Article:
When Christina Ives of Pacific Beach turned 16 years old, she wanted was a job. It was something she really needed at the time. Her father was homeless. He mother was an alcoholic, and she was in foster care. Ives applied to a number of places and landed a position with Mervyn's. Just days before her first day of school, she received a letter that she had been terminated. Her employers told Ives her social security number wasn't her own.
She says it definitely was.
According to the Identity Theft Resource Center based in San Diego, Ives story is troublesome, but not uncommon. Nikki Junker, a victim advisor, says, "Foster children are moved around. The child's information is going through a system, a bureaucracy and going from desk to desk to desk."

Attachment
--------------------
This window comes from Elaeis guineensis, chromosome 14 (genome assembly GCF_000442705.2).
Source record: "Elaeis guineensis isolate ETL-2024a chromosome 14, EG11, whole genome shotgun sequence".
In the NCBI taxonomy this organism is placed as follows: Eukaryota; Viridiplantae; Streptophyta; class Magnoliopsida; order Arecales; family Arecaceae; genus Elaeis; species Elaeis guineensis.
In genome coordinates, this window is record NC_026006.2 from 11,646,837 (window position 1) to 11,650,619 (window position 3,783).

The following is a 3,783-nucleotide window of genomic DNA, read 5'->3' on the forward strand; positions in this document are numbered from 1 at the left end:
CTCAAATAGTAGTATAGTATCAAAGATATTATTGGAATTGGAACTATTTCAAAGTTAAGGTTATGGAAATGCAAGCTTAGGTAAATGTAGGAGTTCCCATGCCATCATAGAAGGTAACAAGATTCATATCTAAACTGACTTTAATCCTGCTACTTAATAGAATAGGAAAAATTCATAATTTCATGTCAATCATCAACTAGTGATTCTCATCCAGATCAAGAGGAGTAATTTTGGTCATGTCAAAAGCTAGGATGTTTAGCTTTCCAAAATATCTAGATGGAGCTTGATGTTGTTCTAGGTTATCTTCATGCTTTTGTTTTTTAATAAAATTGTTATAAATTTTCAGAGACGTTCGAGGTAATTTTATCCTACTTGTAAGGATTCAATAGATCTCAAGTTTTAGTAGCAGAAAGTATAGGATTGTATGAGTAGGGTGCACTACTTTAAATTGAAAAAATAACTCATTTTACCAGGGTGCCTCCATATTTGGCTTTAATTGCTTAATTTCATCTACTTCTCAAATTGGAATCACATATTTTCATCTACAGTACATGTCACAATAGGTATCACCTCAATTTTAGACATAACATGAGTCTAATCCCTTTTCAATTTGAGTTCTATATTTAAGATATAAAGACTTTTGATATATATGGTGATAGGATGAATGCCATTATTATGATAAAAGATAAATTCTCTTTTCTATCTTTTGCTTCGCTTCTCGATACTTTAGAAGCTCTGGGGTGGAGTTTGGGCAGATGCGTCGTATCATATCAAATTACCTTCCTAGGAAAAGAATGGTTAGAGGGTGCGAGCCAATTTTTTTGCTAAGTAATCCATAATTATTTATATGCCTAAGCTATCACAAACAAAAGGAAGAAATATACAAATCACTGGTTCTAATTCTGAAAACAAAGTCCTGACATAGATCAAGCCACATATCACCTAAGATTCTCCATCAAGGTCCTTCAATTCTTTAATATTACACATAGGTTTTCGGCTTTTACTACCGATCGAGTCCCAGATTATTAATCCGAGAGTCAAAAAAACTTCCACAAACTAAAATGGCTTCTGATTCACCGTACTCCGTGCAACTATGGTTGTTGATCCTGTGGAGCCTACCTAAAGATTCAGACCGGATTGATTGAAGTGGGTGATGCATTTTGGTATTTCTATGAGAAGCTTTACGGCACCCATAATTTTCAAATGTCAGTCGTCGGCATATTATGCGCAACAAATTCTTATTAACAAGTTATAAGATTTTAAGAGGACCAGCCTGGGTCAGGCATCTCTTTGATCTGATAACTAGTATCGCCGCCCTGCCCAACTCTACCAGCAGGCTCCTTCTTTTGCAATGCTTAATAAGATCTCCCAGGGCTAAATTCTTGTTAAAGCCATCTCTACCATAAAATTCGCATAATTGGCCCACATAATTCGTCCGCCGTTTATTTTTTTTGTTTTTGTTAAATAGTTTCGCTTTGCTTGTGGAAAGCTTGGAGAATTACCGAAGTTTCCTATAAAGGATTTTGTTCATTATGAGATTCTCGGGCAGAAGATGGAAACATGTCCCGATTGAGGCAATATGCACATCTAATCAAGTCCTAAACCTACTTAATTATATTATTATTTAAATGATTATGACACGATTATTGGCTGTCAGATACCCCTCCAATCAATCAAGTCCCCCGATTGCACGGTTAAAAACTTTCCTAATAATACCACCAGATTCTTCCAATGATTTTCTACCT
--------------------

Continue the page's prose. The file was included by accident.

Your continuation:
Junker says identity thieves are targeting more children as a whole. A recent study out of Carnegie Mellon CyLab documenting more than 40,000 children showed more than 10% had someone else using their social security numbers. The largest fraud, totalling $725,000, was committed against a 16-year-old girl just like Christina Ives. The youngest victim was 5-months-old.
If you find you are a victim of identity theft, or specifically child identity theft, here are some resources from the Identity Theft Resource Center.